Canadian military knew about suspected neo-Nazi: top general

Defence chief Gen. Jonathan Vance speaks out for the first time about Master Cpl. Patrik Mathews

Chief of the Defence Staff Gen. Jonathan Vance speaks to reporters after a change of command ceremony in Ottawa on Thursday, Aug. 22, 2019. THE CANADIAN PRESS/Justin Tang

The military “did not miss” a Manitoba reservist’s alleged links to a neo-Nazi group, but in fact first started looking into it months before media reports on the subject began to surface, Canada’s top general said Thursday.

Defence chief Gen. Jonathan Vance was speaking out for the first time about Master Cpl. Patrik Mathews, whose case has raised questions about whether the military is doing enough to address hate and right-wing extremism in the ranks.

He promised to be more active in rooting out such behaviour and beliefs from the military ranks, and issued a stern warning to those hoping to use the Canadian Forces as a training ground or avenue to spread their “vile ideology.”

“We’re a serious institution that does serious things to protect Canadians, to protect this country, to protect our way of life,” Vance said following a ceremony to install the military’s new chief of personnel.

“We are not a place for sick hobbyists to practice their vile ideology. And we won’t stand for it. We will react and where we can be proactive, we will be. But I assure you, we will react.”

The combat engineer with the 38 Canadian Brigade Group in Winnipeg first met with his commanding officers in April to discuss “his utterances,” Vance said without providing further details. On Monday, the Winnipeg Free Press published a story linking the reservist to a neo-Nazi group.

Following that meeting, Mathews applied to leave the Forces even as military officials launched a formal investigation into his activities — a probe Vance said was underway in July, weeks before the Free Press story was published.

READ MORE: Defence minister asks watchdog to investigate racism in the military

“The Canadian Forces national counter-intelligence unit had already begun to deal with him by the time that story broke,” he said. “I’m happy to say we didn’t miss the signal.”

Mathews has not been arrested or charged with any crime, and Vance isn’t providing further details, citing privacy laws and the ongoing investigation.

The RCMP are reportedly conducting their own investigation, but have only said that they raided a house in Beausejour, Man., on Monday and seized a number of weapons.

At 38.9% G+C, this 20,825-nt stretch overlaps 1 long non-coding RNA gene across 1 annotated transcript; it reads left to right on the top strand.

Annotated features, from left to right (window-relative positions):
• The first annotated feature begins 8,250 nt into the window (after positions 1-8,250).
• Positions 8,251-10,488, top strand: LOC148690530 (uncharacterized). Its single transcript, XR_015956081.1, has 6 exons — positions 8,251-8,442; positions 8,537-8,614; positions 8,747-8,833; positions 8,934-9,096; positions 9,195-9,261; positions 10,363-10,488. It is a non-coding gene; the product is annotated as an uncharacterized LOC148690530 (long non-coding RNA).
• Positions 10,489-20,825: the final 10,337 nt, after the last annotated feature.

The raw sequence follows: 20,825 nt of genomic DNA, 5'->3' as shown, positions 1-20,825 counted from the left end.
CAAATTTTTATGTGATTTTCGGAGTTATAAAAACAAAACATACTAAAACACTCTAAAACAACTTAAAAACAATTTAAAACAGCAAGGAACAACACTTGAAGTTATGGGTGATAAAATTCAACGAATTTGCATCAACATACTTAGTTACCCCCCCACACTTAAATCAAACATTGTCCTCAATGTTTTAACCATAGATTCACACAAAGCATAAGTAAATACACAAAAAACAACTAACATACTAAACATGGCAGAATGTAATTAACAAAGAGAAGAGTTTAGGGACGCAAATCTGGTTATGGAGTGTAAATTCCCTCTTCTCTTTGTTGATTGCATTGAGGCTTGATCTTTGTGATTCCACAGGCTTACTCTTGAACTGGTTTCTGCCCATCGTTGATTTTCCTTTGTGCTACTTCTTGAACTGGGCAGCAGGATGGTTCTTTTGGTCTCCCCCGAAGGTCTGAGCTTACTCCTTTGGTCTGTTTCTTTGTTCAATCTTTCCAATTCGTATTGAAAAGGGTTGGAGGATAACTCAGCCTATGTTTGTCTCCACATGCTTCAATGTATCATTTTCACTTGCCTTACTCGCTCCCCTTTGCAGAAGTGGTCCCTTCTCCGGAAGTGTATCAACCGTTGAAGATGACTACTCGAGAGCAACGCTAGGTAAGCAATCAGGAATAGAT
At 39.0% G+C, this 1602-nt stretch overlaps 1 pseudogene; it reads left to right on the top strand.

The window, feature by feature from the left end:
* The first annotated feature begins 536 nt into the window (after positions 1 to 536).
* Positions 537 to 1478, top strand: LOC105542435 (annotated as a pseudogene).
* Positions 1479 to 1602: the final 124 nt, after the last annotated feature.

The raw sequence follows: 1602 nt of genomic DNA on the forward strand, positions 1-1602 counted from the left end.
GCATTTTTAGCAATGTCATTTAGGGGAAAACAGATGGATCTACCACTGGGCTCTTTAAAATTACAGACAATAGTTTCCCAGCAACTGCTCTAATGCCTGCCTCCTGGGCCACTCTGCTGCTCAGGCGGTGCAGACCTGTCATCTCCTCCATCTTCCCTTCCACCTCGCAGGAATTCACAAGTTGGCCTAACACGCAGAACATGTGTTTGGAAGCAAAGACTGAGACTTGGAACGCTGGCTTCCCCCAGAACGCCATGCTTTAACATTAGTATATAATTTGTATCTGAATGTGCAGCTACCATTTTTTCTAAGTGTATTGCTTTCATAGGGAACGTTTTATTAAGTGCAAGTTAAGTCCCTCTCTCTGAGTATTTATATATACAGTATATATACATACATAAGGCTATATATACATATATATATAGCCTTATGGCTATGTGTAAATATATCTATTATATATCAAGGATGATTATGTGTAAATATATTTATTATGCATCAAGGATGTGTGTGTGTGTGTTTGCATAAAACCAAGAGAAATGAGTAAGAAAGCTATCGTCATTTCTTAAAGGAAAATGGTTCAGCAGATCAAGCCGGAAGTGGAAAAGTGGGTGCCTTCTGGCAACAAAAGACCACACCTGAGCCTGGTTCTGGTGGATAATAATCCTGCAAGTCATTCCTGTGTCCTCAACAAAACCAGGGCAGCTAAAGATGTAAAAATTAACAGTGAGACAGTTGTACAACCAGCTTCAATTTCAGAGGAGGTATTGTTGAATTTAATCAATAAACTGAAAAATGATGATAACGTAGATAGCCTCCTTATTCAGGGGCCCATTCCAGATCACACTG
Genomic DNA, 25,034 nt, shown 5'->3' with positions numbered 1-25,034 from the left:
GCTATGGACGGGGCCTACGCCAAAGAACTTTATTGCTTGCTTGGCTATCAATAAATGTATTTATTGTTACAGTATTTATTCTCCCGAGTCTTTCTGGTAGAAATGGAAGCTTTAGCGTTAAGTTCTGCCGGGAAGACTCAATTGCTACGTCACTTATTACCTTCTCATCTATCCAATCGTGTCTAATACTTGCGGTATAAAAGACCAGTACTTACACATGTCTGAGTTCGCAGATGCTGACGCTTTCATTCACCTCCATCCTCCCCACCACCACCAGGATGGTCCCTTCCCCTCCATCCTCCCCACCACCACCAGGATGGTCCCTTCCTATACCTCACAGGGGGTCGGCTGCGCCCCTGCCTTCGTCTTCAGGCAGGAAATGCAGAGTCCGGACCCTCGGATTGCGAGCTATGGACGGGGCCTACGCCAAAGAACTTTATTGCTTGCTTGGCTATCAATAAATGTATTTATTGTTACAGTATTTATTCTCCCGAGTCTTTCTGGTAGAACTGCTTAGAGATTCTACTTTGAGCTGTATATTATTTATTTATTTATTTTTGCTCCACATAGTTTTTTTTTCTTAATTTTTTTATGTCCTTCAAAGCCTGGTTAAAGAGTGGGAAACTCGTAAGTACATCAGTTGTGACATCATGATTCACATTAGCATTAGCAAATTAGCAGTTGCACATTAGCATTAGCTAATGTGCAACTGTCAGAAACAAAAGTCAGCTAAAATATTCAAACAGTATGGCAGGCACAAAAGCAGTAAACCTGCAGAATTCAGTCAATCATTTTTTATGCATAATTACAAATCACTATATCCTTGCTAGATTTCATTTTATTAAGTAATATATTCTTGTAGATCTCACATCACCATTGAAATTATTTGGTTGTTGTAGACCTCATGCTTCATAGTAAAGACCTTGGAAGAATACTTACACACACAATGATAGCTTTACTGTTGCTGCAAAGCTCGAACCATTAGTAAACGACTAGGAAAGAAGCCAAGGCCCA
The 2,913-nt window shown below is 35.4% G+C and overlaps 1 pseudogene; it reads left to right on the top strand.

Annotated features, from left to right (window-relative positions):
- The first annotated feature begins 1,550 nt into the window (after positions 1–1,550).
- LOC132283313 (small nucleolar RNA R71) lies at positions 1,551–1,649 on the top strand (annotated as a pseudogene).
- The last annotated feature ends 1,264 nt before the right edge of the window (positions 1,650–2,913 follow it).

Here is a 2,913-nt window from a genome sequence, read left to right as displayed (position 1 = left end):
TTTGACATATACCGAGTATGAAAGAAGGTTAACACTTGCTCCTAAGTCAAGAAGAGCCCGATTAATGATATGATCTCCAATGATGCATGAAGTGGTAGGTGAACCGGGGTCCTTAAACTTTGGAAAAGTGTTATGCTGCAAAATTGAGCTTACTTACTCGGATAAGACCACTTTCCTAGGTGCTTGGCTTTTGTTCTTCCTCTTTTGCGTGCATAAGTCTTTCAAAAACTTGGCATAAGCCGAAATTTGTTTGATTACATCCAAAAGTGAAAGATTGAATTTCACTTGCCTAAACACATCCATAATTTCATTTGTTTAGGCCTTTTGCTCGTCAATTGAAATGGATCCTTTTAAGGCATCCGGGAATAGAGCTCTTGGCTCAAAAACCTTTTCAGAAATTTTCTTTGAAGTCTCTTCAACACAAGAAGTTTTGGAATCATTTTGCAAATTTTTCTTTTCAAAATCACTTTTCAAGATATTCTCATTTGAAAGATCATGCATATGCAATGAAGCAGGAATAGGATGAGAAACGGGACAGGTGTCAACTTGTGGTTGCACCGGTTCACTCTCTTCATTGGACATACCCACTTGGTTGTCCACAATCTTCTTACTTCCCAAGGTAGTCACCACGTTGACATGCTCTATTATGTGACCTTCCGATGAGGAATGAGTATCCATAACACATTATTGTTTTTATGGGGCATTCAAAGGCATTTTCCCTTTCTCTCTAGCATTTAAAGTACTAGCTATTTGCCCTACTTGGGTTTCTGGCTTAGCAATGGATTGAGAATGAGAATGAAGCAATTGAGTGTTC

Lee Berthiaume, The Canadian Press

Like us on Facebook and follow us on Twitter

Just Posted

Seniors Bonspiel welcomes 96 curlers to Lacombe

Bonspiel runs Nov. 18 to 22 at the Lacombe Curling Club

City announces new senior manager of financial services for Lacombe

City announced announced the appointment of Mauricio Reyes

Icebreaker Tournament sees several Lacombe teams take home gold medals

Icebreaker Tournament largest fundraiser for Lacombe Ringette Association

Ice block arts supports Lacombe Arts Endowment Fund

Art currently on display at LMC; will be frozen and dispersed throughout city on Jan. 25

VIDEO: Lacombe honours those who fought for freedom

Remembrance Day ceremony welcomes 100s to LMC

Members of little people community applaud change to drop ‘midget’ term

‘It’s not about sensitivity,’ says Allan Redford, the president of the Little People of Canada

Red Deer man facing 13 charges after late night pursuit

Leduc RCMP with assistance from Edmonton Police make arrest

Nothing funny about funny money in Leduc

Leduc RCMP investigate multiple files involving counterfeit currency

‘Midget’ no more: Sweeping division name changes coming to minor hockey in Canada

Alpha-numeric division names will be used for the 2020-2021 season and beyond

Ottawa urges CN and union to continue talks as 3,200 workers go on strike

The rail workers began their strike after failing to reach a deal by a midnight deadline

University of Calgary to slash payroll after post-secondary funding cuts

The government is also cutting all funding for the Infrastructure Maintenance Program

Trans Mountain received $320M in government subsidies in first half 2019: report

The money included $135.8 million in direct subsidies and $183.8 million in indirect subsidies

Canadian universities encourage exchange students in Hong Kong to head home

UBC said 11 of its 32 students completing programs in Hong Kong have already left

Most Read